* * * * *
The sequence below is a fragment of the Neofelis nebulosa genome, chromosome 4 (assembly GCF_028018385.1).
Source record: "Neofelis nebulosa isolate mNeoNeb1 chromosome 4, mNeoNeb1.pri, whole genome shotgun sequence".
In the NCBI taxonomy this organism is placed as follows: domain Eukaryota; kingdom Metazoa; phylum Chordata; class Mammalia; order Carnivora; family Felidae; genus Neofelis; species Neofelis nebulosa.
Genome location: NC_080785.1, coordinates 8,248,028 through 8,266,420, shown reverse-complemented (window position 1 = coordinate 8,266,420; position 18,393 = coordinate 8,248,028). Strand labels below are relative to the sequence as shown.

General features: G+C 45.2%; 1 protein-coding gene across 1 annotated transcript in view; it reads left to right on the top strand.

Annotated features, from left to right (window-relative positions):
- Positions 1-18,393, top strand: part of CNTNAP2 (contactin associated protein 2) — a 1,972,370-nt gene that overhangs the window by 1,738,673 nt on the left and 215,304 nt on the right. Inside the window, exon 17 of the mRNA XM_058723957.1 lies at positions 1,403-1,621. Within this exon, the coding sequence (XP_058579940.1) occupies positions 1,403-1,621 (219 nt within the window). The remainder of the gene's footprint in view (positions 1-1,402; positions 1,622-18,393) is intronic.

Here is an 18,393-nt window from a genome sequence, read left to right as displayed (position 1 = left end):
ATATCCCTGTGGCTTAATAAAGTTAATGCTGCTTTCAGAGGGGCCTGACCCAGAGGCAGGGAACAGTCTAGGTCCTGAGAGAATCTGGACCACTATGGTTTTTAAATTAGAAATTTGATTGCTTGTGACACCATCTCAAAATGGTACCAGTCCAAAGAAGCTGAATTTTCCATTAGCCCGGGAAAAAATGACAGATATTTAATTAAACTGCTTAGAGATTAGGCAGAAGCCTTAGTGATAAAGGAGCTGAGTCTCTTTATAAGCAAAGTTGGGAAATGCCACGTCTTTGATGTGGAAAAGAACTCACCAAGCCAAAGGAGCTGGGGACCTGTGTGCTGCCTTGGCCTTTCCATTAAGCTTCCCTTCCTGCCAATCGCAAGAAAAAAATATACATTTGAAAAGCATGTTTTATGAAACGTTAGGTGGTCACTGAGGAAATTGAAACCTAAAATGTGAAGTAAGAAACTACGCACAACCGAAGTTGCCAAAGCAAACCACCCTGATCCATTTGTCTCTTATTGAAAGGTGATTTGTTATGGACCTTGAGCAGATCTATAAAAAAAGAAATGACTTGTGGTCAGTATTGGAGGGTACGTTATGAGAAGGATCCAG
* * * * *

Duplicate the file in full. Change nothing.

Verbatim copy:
The sequence below is a fragment of the Neofelis nebulosa genome, chromosome 4 (assembly GCF_028018385.1).
Source record: "Neofelis nebulosa isolate mNeoNeb1 chromosome 4, mNeoNeb1.pri, whole genome shotgun sequence".
In the NCBI taxonomy this organism is placed as follows: domain Eukaryota; kingdom Metazoa; phylum Chordata; class Mammalia; order Carnivora; family Felidae; genus Neofelis; species Neofelis nebulosa.
Genome location: NC_080785.1, coordinates 8,248,028 through 8,266,420, shown reverse-complemented (window position 1 = coordinate 8,266,420; position 18,393 = coordinate 8,248,028). Strand labels below are relative to the sequence as shown.

General features: G+C 45.2%; 1 protein-coding gene across 1 annotated transcript in view; it reads left to right on the top strand.

Annotated features, from left to right (window-relative positions):
- Positions 1-18,393, top strand: part of CNTNAP2 (contactin associated protein 2) — a 1,972,370-nt gene that overhangs the window by 1,738,673 nt on the left and 215,304 nt on the right. Inside the window, exon 17 of the mRNA XM_058723957.1 lies at positions 1,403-1,621. Within this exon, the coding sequence (XP_058579940.1) occupies positions 1,403-1,621 (219 nt within the window). The remainder of the gene's footprint in view (positions 1-1,402; positions 1,622-18,393) is intronic.

Here is an 18,393-nt window from a genome sequence, read left to right as displayed (position 1 = left end):
ATATCCCTGTGGCTTAATAAAGTTAATGCTGCTTTCAGAGGGGCCTGACCCAGAGGCAGGGAACAGTCTAGGTCCTGAGAGAATCTGGACCACTATGGTTTTTAAATTAGAAATTTGATTGCTTGTGACACCATCTCAAAATGGTACCAGTCCAAAGAAGCTGAATTTTCCATTAGCCCGGGAAAAAATGACAGATATTTAATTAAACTGCTTAGAGATTAGGCAGAAGCCTTAGTGATAAAGGAGCTGAGTCTCTTTATAAGCAAAGTTGGGAAATGCCACGTCTTTGATGTGGAAAAGAACTCACCAAGCCAAAGGAGCTGGGGACCTGTGTGCTGCCTTGGCCTTTCCATTAAGCTTCCCTTCCTGCCAATCGCAAGAAAAAAATATACATTTGAAAAGCATGTTTTATGAAACGTTAGGTGGTCACTGAGGAAATTGAAACCTAAAATGTGAAGTAAGAAACTACGCACAACCGAAGTTGCCAAAGCAAACCACCCTGATCCATTTGTCTCTTATTGAAAGGTGATTTGTTATGGACCTTGAGCAGATCTATAAAAAAAGAAATGACTTGTGGTCAGTATTGGAGGGTACGTTATGAGAAGGATCCAG